Don't do drugs, kids.
While looking around for cheap games to try out on the Steam store, I managed to find an odd looking title that really piqued my interest. This game was called 140. With a $5 price tag, just 3 achievements, and a developer only listed as Independent, this seemed like a great opportunity for this game to get more of a spotlight on it.
The plot of 140 is, well, not anything really. You're a square who sometimes morphs into a circle when it moves and a triangle when it jumps. Not really much to it. Regarding the gameplay, there are 3 main levels, all with their own form of tricky platforming and puzzles. Regarding the actual controls, the arrow keys move the "character" while the spacebar jumps. Nothing really convoluted. Hell, the game doesn't even have a pause button. The movement is quite precise, and the jumping doesn't feel floaty in the slightest. When I accidentally screwed up a jump, I felt like it was my own fault.
Let me get this fact out of the way: 140 is incredibly short. I beat it in a little under an hour, and that was from me dying multiples times, so the average person could probably beat it in far less time with practice.
Despite its short length, 140 does a solid job of spreading out the puzzles and platforming throughout the three stages.
The main draw to 140 though is in its graphical presentation and music. These are the primary factors that really drive it home as an experience.
Sound design is an incredibly important factor in 140. Songs start off simple and unimpressive but gradually transition into a complex, technophilic eargasm (especially when paired with a good pair of headphones) Some games rely on realistic, mind-blowing graphics to convey their art direction. 140 is not one of them. The simplistic, colourful, not-even-8-bit backgrounds pulsate with the pounding beats of the surrounding puzzle blocks and jump pads. It's the video game embodiment of a drug trip, with it's only purpose being to ecstasize the senses. I found it to be quite hypnotic once I started to immerse myself.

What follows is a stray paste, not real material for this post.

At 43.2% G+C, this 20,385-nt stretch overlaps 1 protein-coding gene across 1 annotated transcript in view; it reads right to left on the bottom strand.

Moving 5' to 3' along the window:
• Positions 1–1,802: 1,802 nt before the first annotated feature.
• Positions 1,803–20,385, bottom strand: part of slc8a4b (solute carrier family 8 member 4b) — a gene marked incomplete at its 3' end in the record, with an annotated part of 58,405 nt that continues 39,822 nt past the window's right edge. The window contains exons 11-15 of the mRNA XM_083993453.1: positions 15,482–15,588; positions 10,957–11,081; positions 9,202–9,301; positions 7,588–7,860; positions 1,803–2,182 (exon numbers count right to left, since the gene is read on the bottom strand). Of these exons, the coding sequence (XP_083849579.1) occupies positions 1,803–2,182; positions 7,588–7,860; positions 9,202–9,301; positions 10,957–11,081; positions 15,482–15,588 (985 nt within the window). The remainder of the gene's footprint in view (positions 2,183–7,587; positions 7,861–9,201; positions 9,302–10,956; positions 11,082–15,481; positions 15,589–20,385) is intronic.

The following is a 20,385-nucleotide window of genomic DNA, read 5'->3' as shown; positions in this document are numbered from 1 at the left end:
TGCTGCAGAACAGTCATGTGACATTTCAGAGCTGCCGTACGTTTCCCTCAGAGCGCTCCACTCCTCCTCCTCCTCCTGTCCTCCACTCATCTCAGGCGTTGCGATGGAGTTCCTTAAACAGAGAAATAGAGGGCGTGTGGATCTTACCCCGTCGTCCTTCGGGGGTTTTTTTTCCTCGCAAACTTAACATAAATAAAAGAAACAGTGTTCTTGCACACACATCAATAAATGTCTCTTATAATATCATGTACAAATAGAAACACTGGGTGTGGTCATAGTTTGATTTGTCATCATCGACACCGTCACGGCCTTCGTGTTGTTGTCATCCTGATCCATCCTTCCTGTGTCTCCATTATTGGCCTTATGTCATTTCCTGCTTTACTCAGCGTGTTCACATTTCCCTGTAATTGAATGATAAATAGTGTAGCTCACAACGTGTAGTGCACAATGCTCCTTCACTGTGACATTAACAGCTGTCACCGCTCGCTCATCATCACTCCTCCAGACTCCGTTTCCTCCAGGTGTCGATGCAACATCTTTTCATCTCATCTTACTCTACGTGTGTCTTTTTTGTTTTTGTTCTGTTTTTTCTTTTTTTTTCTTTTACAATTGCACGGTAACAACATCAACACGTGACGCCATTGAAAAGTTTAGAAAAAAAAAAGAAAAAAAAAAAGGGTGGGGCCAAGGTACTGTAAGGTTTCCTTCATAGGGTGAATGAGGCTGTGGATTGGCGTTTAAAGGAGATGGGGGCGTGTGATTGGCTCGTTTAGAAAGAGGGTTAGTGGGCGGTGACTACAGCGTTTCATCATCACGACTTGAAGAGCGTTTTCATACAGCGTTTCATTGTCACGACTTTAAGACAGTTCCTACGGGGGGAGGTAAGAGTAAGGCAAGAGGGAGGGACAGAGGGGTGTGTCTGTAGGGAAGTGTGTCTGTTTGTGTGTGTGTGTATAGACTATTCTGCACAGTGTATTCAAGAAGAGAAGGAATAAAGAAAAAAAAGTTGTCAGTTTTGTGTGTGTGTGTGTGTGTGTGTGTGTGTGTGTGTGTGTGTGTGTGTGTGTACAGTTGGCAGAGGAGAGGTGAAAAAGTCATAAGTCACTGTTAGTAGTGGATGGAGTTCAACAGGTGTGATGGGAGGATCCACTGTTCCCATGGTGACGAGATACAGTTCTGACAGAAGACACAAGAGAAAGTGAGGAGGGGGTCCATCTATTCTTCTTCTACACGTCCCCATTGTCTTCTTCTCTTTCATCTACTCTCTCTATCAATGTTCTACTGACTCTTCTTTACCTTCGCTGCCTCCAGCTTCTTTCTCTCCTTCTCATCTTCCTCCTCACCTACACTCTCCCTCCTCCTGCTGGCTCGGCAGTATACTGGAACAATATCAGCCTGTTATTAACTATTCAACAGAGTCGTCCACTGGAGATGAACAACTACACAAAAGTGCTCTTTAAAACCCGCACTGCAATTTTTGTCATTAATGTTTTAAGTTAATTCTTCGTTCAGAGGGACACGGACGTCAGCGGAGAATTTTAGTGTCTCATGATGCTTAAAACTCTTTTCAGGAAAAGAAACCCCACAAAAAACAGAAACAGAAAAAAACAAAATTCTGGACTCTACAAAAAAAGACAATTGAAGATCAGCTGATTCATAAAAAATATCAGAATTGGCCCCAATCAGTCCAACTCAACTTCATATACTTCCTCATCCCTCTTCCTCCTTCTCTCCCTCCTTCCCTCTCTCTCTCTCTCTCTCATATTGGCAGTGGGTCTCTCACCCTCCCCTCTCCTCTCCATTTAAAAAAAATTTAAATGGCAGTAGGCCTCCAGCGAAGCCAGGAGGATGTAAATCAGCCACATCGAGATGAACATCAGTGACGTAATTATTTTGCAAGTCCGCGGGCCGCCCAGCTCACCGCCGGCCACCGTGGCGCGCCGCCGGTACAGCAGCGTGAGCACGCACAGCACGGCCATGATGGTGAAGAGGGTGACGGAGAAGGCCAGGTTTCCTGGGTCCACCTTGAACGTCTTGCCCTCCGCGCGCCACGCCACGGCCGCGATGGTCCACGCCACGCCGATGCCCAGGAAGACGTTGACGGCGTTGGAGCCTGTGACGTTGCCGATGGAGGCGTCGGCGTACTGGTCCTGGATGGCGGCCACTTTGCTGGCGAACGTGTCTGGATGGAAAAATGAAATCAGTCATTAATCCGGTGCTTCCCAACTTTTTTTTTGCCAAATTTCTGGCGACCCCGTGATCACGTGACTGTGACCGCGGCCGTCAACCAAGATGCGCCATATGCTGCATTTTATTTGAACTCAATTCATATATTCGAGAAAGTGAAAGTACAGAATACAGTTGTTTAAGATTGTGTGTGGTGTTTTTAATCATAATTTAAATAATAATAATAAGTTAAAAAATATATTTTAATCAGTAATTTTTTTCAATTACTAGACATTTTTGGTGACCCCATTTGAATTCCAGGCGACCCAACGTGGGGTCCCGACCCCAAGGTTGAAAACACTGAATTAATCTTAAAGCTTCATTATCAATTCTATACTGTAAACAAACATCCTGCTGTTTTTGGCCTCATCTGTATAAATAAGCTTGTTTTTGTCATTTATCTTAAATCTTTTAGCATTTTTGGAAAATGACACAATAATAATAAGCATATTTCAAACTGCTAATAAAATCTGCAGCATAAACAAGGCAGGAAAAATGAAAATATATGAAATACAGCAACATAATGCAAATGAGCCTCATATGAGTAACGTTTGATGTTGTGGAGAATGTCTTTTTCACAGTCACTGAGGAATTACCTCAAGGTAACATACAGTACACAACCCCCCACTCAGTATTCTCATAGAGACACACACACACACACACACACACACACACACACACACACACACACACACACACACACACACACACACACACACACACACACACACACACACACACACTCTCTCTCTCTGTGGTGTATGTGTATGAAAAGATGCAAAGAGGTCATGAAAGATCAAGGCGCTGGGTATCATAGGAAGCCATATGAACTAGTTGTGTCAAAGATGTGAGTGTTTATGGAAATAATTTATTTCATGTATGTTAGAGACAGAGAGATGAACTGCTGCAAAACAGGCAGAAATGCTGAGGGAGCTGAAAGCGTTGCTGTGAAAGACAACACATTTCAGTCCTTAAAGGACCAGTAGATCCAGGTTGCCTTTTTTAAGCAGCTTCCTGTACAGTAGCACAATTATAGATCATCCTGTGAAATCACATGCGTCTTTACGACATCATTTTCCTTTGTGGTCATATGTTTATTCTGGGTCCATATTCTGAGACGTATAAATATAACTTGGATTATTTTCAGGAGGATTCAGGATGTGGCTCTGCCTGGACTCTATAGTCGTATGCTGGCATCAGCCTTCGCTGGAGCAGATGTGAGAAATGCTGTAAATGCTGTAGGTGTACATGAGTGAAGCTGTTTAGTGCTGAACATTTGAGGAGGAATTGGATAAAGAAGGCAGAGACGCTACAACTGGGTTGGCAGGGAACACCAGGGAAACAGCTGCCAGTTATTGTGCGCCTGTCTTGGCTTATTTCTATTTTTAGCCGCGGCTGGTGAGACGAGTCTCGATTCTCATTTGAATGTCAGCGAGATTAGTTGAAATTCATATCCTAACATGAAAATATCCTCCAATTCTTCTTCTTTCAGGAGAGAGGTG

140 is one of those games that you'll probably finish on a weekend, forget about it for a couple of days, then mention it to one of your friends in passing, only to forget about it again as it sits in your Steam library, but that's not necessarily a bad thing. It doesn't strive to be some absolutely memorable event like The Last of Us or other games. The $5 price tag justifies it's purpose as a one time experience, although I do wish that it could have been just slightly longer. Overall, 140 is something I would recommend trying. Kind of like how an addict would describe a drug trip, it's fun while it lasts.
Seth Boester is currently a sophomore in high school. You can follow him on Twitter @cheesewombat and listen to him proclaim that Scott Tolzien is the future of the Green Bay Packers, and then violently cry himself to sleep immediately afterwards.